I would say that at $150, these cans represent a great value. Had the Audio Technica ATH-M50s still been floating around this price, I would suggest people buy the Onkyo ES-FC300s instead. However, with the release of the ATH-M50x, I would say that both headphones have a fairly equal footing and whichever one you would like to buy comes down to personal preference. I find the ATH-M50s incredibly overrated in terms of sound, personally, and would argue that if someone is after sound quality, the ES-FC300s represent a far better value. But then, it comes down to elements unrelated to the sound such as comfort. If you're able to find these headphones at the $100 price point that I bought my second, unused pair for, then I would go as far to say that it's a steal.
Unfortunately, that's where the budget recommendation ends. Replacement cables exist for these headphones, but forget them. I've seen a few floating on eBay, and the "audiophile" cable included with the Onkyo ES-HF300s is incredibly overpriced. I have not seen it anywhere priced for anything less than $50. That's too much money to spend on an MMCX cable, especially when Shure replacement cables can be had for about half the price. The flat cables aren't much cheaper than the crazy-expensive HF cable, which I doubt are any better or worse as far as sound quality is concerned. But then, I haven't used them because I would rather buy another pair of headphones with that $50. (EDIT: I went browsing eBay and happened across an HF cable that only cost $35; still too expensive, but not $50 expensive.)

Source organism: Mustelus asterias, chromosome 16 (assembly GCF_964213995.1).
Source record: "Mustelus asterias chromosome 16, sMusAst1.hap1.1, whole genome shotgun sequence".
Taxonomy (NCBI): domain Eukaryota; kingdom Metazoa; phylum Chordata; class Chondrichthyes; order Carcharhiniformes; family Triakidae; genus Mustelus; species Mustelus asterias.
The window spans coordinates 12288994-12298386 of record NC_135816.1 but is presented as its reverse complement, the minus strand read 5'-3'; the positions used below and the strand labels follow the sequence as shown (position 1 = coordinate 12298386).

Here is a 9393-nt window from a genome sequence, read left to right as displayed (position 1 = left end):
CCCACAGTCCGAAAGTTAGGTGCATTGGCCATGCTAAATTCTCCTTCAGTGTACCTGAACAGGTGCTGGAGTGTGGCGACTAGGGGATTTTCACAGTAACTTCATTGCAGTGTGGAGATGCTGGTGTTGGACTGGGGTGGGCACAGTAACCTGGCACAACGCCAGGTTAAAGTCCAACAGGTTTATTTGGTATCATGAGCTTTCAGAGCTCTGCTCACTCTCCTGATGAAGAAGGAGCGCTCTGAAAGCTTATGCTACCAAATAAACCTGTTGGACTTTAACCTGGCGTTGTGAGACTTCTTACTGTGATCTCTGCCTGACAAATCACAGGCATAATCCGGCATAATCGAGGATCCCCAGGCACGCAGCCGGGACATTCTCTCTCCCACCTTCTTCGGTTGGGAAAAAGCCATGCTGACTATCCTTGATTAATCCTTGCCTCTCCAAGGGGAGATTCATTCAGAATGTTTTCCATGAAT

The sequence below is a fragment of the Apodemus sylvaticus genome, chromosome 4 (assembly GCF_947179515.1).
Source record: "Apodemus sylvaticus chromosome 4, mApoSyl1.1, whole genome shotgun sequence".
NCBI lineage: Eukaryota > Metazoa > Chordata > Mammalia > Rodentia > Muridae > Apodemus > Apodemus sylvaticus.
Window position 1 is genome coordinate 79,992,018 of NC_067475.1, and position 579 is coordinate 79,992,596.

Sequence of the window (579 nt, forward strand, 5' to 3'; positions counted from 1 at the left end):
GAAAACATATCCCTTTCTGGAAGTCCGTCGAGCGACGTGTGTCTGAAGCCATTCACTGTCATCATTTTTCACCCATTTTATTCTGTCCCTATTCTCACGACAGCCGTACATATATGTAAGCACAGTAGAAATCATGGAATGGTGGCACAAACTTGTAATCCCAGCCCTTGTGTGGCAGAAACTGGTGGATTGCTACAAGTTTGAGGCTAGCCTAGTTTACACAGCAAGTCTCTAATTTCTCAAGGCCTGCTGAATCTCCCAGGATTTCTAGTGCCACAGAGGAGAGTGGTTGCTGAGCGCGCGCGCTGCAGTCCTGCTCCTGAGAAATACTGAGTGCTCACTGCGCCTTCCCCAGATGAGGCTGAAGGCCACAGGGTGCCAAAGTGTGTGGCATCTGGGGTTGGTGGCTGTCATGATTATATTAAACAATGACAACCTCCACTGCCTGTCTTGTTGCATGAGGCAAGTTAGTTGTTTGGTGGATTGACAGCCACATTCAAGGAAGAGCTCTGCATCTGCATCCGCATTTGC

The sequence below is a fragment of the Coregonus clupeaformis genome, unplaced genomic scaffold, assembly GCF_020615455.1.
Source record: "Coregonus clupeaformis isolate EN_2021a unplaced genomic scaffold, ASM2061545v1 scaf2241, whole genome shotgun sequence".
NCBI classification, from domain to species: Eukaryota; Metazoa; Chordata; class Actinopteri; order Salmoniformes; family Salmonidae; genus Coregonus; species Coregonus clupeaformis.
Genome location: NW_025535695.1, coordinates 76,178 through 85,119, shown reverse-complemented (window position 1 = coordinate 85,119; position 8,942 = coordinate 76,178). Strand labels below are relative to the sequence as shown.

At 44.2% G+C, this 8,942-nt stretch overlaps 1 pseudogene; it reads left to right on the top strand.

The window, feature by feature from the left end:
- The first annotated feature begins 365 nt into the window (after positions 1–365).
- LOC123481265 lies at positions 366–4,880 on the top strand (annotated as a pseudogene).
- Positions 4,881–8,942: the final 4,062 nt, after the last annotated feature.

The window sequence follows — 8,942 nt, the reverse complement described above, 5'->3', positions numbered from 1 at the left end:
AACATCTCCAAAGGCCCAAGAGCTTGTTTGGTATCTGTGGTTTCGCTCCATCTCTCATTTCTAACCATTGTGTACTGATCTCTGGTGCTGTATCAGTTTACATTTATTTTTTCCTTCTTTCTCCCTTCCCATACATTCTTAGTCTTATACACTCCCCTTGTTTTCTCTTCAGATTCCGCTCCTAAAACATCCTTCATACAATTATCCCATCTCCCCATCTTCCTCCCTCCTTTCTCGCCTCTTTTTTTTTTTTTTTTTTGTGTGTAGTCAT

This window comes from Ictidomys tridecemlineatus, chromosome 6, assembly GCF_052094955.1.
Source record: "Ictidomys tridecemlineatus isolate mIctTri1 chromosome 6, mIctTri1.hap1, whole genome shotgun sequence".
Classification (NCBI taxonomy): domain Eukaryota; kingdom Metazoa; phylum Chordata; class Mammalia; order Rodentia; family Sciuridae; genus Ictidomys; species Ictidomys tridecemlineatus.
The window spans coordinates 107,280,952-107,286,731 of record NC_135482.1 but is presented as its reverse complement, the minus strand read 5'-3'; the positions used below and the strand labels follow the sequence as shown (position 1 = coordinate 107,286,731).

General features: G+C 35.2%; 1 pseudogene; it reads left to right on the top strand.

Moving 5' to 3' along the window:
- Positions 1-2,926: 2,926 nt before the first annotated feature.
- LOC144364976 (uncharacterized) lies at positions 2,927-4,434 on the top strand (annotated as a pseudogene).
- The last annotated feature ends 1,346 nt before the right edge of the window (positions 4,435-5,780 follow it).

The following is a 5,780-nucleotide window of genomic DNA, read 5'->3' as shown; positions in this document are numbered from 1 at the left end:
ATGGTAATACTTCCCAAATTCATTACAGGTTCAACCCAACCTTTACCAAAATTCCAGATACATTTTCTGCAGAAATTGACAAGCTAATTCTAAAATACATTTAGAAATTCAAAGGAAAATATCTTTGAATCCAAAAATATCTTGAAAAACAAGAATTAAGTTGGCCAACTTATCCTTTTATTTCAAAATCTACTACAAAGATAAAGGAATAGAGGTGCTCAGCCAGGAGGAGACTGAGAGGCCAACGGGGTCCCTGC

After writing this entire review, I'm left wondering to myself if I was too harsh on these headphones. I would argue that no, I was not. Sound quality is not the only thing that a good headphone has to concern itself with, despite what any "audiophile" might suggest. I cannot wear Grado headphones for more than two seconds, for example, and that is not hyperbole. These headphones do everything they need to at their price point and leave little to be desired, however, especially when you're being given such outstanding sound quality. There's not a whole lot that $150 can buy you, but even for that street price, these headphones are a fantastic purchase. Unless you have a problem with the terrible connectors and you absolutely need the best comfort you can get, you will not regret buying these headphones.
EDIT: It bears pointing out that although the connectors can stop working in the worst case scenario, they will stay in to the point that you can press your knee down on the cable and it's more likely the headband will extend completely before the connectors pull out. These are very durable connectors... so long as they work.